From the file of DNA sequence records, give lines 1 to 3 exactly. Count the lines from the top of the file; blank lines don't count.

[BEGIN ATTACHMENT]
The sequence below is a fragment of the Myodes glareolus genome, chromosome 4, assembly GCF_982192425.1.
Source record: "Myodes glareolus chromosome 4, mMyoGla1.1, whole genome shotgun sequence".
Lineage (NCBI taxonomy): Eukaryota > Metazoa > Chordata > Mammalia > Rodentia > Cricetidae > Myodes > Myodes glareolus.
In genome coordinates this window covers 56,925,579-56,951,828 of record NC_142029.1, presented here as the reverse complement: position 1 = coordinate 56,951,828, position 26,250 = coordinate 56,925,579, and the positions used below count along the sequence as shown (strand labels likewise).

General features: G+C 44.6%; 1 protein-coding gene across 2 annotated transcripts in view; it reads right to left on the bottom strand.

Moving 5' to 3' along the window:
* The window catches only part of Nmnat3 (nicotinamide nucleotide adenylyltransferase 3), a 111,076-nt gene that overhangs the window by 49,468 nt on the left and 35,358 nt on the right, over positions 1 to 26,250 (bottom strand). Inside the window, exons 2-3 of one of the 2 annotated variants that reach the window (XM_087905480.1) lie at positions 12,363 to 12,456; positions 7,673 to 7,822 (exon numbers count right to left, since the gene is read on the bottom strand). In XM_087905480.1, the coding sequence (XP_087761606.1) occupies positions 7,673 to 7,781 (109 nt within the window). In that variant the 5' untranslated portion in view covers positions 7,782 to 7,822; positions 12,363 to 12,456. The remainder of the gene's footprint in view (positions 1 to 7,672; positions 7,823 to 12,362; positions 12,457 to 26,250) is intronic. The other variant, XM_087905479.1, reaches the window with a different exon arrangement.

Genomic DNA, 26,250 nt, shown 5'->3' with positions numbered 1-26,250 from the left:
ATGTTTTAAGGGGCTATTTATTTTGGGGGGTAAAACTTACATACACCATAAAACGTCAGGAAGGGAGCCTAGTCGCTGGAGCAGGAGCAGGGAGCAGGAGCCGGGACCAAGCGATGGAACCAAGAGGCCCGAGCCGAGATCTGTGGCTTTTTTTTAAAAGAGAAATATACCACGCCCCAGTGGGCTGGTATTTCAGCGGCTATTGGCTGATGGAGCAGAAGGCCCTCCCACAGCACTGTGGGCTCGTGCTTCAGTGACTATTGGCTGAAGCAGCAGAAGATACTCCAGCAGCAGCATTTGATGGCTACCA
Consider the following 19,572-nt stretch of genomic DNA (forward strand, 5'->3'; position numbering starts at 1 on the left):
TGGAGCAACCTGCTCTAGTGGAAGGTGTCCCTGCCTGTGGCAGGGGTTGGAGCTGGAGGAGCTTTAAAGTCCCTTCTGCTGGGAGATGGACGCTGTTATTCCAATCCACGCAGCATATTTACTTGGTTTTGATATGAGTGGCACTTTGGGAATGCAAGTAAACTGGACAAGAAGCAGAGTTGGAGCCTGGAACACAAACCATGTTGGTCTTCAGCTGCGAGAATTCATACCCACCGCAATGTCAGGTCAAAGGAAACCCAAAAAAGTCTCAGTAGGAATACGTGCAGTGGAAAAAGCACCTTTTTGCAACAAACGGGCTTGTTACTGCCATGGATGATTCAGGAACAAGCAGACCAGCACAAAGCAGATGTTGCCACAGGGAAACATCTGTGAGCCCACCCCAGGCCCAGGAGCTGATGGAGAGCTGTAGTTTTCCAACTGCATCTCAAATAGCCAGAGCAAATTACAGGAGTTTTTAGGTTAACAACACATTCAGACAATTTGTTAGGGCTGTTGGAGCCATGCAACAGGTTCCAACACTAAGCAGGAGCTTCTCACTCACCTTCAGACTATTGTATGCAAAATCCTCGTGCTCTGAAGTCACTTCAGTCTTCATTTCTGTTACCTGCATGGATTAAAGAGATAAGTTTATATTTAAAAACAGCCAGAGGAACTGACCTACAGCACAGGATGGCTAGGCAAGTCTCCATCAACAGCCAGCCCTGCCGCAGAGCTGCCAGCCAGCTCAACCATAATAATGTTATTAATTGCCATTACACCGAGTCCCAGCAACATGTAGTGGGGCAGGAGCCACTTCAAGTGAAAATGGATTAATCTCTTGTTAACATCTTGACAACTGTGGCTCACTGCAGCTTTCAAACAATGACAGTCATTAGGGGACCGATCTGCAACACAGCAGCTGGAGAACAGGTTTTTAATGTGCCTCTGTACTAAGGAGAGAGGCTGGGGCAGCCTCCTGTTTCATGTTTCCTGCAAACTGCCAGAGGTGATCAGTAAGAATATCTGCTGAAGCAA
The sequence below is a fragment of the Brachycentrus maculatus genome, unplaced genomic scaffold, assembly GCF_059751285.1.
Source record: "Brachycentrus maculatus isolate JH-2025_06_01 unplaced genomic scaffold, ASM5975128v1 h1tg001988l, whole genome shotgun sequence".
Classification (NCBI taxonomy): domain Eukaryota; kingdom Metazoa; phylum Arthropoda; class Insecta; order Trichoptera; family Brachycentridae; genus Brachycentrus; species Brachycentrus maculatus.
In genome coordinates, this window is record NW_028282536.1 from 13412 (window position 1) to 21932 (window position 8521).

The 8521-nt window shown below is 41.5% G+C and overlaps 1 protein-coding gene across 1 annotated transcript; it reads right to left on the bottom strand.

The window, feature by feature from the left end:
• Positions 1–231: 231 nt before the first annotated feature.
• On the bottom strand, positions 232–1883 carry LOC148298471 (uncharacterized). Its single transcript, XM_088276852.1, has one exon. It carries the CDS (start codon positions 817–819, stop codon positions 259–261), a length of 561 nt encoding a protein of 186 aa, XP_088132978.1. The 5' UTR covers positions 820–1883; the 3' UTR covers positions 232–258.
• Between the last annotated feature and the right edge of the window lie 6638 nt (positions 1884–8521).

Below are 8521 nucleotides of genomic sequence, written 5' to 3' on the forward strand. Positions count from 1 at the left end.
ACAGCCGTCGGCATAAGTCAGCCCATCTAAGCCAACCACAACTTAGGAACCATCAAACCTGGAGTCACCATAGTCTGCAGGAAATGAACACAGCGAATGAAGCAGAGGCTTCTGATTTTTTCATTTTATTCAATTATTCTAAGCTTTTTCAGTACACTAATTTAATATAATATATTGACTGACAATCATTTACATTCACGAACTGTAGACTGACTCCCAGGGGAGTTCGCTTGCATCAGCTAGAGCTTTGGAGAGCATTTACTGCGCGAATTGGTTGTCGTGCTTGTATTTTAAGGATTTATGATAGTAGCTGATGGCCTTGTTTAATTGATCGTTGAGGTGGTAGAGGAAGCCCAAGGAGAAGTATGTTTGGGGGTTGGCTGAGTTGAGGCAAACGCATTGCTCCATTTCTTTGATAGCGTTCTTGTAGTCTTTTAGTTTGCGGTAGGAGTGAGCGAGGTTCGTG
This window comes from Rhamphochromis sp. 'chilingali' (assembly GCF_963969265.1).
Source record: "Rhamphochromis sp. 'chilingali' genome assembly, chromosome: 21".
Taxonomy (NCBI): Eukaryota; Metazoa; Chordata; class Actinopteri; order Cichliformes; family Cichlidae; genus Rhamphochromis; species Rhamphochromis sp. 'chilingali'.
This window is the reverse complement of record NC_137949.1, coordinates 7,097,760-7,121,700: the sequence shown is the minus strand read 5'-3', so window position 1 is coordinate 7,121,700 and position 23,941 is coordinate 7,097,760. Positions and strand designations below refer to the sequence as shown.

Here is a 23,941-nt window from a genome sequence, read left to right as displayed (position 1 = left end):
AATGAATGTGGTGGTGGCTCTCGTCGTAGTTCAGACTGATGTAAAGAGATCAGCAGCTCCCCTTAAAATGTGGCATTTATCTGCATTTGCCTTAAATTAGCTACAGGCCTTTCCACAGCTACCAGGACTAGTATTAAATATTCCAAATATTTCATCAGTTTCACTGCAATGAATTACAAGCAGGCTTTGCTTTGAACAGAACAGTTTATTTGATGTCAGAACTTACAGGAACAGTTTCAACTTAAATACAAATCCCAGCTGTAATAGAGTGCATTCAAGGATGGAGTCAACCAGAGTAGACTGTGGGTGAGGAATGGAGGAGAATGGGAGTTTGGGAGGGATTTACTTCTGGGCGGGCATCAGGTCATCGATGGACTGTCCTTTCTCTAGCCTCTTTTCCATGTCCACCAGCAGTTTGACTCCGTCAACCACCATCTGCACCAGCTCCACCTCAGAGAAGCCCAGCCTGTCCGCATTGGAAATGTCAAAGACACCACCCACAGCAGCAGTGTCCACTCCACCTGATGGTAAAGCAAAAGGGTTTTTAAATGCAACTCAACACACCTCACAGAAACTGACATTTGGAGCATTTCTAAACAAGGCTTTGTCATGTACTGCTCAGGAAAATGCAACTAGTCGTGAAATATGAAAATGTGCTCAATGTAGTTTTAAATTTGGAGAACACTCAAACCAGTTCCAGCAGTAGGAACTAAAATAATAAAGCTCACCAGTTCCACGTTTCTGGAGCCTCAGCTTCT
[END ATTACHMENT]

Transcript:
The sequence below is a fragment of the Myodes glareolus genome, chromosome 4, assembly GCF_982192425.1.
Source record: "Myodes glareolus chromosome 4, mMyoGla1.1, whole genome shotgun sequence".
Lineage (NCBI taxonomy): Eukaryota > Metazoa > Chordata > Mammalia > Rodentia > Cricetidae > Myodes > Myodes glareolus.